Confrontation

The car passed very close, so I cycled at the edge of the road, then pulled into the edge forcing me to stop. “What did you shout at me?” demanded the angry driver. I told him, correctly, it had been “Don’t stop!” So there we were, and I was not going to back down.

He said it was a private road, and I should go by the footpath over the fields. I asked, politely, if he would not mind me going by the road through the farm buildings, and he refused. So I refused to go by the footpath. It is not clearly marked. He told me I would have to go back, and I refused.

He then grabbed my front wheel and started dragging me back along the road. That did wind me up. I said “Let go of my bicycle. This is criminal damage. Let go of my bicycle now.” He stopped, and we continued confronting each other. He called to his colleague to shut the big gate across the road. “That’ll stop you,” he said. “I am sure I could get my bike through the gaps in that, I said.

“Where have you come from?” I told the truth. “Is that where you live?” “Yes,” I lied. He threatened to call the police- please, please do; run my bike over with a tractor, or the car, or throw it in the ditch if I moved an inch forward- so as he retreated, I moved forward. He called me a whore, a mental patient and a benefit claimant. I have a day off work, I said. A man with a pressure washer cleaned one of the farm vehicles, and the same idea crossed his mind at the same time as mine. “Have you got a long hose?” he called out. He did not keep to this threat. “Are you a thief? You are on private land, so you must be a thief. What have you got in your saddle-bags?” But he did not try to open them, either.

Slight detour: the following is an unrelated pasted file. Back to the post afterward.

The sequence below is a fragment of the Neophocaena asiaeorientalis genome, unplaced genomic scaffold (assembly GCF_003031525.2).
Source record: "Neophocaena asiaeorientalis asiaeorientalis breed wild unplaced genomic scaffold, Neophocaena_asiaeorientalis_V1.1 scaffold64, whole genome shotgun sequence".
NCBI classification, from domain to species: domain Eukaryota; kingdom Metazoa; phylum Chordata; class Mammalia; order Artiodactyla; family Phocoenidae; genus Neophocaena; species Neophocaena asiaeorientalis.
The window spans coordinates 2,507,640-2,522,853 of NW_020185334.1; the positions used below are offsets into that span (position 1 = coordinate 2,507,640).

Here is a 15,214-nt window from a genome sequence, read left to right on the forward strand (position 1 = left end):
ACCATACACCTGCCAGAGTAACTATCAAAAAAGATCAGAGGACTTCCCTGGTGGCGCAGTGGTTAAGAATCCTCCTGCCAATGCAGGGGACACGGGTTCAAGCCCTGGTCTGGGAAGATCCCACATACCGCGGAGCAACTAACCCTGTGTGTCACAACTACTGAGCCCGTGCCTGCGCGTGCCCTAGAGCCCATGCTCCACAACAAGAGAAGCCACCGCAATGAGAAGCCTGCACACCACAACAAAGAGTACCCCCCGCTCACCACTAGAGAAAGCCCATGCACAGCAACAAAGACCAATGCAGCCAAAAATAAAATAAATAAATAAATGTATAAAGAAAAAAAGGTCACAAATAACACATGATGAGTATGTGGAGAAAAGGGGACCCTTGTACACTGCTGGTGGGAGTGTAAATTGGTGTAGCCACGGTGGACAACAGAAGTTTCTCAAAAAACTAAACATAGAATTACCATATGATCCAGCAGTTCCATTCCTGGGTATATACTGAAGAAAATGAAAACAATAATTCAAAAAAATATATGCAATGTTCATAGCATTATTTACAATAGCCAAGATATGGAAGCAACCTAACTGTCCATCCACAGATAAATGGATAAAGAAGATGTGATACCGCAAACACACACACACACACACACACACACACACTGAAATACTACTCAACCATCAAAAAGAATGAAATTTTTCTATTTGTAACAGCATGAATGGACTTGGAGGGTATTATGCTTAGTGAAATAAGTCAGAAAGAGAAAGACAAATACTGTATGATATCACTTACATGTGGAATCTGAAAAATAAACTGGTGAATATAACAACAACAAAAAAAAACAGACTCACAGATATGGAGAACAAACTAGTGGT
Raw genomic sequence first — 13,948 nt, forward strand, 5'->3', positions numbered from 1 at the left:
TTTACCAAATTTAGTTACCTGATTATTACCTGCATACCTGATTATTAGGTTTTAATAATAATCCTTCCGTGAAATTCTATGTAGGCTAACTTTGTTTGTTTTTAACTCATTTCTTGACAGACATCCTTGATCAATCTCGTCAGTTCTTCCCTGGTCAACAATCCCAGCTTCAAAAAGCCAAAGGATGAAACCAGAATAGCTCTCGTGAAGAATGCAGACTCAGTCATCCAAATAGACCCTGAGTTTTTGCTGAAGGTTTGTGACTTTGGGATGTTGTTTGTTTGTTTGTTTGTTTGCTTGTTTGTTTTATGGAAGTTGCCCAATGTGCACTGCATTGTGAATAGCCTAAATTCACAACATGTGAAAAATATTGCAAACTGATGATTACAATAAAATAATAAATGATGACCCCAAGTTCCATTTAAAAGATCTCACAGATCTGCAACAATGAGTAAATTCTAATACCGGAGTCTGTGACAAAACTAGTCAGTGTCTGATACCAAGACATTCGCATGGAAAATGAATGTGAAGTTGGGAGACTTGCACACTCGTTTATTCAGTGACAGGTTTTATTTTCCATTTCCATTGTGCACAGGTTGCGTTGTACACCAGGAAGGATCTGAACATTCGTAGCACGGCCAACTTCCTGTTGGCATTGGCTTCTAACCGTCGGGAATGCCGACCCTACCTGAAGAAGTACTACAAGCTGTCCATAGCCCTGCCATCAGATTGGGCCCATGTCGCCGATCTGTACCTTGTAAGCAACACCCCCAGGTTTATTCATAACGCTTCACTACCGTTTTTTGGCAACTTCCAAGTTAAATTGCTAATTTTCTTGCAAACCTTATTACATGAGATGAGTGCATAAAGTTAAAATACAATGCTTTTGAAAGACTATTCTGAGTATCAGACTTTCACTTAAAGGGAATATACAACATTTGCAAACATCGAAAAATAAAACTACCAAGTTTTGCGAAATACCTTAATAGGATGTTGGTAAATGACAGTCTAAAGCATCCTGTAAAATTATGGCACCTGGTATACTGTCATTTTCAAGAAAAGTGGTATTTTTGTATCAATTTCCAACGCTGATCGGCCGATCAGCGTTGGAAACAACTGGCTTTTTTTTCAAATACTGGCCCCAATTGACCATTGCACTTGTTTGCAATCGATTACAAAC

-Why are you so angry?
-Are you a psychologist, or something?

He phoned his boss, and complained. “Do you want to talk to him?” he asked. No. “She is refusing to talk to you.” I asked if he wanted to talk to me. The man on the other end of the phone was abusive, calling me “mental”. Andy put out his hand and demanded his phone. “He’s asking for the phone back, are you finished?” I asked. “It’s my phone!” Andy expostulated.

He sat down on the gate, his back to me. His colleague brought him orange squash to drink. I replaced my chain, which had derailed in the scuffle, and watched men replace the wheels on a tractor.

After eighty minutes, the owner turned up, with a rather different accent.

-Are you feeling all right? he asked.
-Yes, thank you, I said politely.
I still claimed to live in G-A-, which is slightly posher than where I do live- everywhere is posher than where I live- and agreed I would not cycle through this way on my return. I won’t go that way again. So Mark told Andy to open the gate and let me through. Then, as I had missed the Story-telling- I would have missed it had I turned back and cycled the long way round- I turned round and cycled back the way I had come.

The thing which makes me feel some compunction is that he told me they had had “people with guns” in the fields, and the police from Kettledrum took three hours to come.

“Add Media” says the button, and Medea is so close…

Henri Klagmann, Medea

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